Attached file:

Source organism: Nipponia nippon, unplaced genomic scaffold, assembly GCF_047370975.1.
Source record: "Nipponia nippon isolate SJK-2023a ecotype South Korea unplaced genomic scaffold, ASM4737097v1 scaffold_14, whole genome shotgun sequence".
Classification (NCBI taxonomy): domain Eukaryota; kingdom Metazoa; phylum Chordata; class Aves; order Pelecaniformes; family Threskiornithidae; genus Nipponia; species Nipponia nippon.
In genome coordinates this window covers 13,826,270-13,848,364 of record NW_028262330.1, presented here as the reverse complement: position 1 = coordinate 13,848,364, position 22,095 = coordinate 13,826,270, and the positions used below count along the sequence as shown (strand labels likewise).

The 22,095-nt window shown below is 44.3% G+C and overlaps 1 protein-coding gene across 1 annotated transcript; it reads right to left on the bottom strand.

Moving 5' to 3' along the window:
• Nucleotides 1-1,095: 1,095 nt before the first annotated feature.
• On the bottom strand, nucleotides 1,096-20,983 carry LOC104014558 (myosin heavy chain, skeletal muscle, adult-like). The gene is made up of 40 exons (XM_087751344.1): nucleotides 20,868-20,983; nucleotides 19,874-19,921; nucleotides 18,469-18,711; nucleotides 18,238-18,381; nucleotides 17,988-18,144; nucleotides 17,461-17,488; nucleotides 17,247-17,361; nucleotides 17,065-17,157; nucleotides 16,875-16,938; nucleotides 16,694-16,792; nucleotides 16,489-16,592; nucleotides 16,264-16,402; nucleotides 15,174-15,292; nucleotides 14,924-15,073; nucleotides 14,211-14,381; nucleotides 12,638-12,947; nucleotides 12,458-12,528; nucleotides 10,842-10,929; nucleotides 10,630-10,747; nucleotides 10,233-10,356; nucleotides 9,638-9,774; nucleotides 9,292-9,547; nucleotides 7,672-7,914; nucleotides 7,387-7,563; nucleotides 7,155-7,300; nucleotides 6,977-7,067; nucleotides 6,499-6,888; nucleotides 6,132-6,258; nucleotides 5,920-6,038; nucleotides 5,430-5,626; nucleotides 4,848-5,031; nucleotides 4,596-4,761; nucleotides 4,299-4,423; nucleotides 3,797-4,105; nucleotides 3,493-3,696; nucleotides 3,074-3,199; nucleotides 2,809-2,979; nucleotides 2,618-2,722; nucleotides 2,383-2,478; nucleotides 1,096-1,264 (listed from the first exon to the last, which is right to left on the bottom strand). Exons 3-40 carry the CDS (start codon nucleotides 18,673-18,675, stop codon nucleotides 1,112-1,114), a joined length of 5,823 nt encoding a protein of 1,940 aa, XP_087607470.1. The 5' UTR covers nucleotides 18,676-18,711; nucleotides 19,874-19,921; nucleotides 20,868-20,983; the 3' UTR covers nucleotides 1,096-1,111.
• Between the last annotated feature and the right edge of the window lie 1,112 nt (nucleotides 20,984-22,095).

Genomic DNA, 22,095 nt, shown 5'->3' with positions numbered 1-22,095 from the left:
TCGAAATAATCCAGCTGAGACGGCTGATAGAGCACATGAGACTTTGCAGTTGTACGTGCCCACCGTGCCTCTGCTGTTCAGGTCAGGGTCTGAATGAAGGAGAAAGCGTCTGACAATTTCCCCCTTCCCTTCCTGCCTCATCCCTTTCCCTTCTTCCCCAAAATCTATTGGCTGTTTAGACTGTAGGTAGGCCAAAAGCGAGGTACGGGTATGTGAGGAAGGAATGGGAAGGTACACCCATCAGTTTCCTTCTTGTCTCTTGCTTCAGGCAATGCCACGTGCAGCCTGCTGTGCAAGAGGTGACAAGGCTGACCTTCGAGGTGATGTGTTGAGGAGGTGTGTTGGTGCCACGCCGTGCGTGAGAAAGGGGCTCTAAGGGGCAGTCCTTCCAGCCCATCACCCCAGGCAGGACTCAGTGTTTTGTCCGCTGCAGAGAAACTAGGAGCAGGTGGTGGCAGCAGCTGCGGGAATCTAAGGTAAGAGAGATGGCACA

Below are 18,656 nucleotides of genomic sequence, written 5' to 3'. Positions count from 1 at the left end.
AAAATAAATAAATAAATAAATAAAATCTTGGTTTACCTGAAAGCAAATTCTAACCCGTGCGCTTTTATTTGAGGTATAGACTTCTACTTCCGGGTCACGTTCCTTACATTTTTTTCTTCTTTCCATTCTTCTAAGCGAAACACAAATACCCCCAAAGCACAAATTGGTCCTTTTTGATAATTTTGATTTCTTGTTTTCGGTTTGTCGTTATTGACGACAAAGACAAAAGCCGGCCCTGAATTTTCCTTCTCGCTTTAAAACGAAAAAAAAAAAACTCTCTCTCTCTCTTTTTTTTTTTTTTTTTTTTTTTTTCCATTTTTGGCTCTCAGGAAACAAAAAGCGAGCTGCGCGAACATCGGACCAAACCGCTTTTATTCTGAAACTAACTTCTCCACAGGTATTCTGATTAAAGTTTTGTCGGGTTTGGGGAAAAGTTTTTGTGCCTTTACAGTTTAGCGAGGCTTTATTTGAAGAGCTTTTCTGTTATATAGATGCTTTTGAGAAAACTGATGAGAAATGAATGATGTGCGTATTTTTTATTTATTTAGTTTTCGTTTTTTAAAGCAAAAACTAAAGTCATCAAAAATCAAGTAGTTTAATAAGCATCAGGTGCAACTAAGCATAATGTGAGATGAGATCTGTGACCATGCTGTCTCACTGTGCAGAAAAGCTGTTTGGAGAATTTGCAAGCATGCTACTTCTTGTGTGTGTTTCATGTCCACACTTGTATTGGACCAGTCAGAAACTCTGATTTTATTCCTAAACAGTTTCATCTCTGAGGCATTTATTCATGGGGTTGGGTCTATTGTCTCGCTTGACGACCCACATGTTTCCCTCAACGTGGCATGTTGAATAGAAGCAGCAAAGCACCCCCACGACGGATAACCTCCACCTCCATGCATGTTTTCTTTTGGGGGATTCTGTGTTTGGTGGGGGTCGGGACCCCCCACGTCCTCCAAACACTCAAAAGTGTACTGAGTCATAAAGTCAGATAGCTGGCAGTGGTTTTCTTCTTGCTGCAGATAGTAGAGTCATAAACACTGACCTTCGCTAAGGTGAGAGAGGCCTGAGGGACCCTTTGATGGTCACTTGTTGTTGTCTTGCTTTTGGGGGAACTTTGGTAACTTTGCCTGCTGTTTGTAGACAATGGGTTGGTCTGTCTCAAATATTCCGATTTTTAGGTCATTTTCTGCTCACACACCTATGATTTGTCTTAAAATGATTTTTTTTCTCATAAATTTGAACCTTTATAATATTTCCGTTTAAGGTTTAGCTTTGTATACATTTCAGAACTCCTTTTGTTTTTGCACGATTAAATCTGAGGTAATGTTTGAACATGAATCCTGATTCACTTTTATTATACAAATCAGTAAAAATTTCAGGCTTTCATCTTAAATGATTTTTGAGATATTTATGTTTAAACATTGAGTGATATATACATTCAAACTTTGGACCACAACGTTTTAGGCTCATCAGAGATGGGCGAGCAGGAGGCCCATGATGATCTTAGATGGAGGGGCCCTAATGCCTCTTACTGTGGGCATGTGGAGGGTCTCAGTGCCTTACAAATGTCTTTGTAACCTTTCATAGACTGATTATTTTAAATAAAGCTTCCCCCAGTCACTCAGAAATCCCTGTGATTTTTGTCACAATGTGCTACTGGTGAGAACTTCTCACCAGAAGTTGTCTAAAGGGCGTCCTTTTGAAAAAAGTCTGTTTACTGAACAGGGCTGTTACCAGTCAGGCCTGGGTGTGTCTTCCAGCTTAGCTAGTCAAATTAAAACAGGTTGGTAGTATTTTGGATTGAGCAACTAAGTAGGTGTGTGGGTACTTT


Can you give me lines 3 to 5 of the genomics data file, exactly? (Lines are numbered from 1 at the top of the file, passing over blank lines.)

Classification (NCBI taxonomy): domain Eukaryota; kingdom Metazoa; phylum Chordata; class Aves; order Pelecaniformes; family Threskiornithidae; genus Nipponia; species Nipponia nippon.
In genome coordinates this window covers 13,826,270-13,848,364 of record NW_028262330.1, presented here as the reverse complement: position 1 = coordinate 13,848,364, position 22,095 = coordinate 13,826,270, and the positions used below count along the sequence as shown (strand labels likewise).

The 22,095-nt window shown below is 44.3% G+C and overlaps 1 protein-coding gene across 1 annotated transcript; it reads right to left on the bottom strand.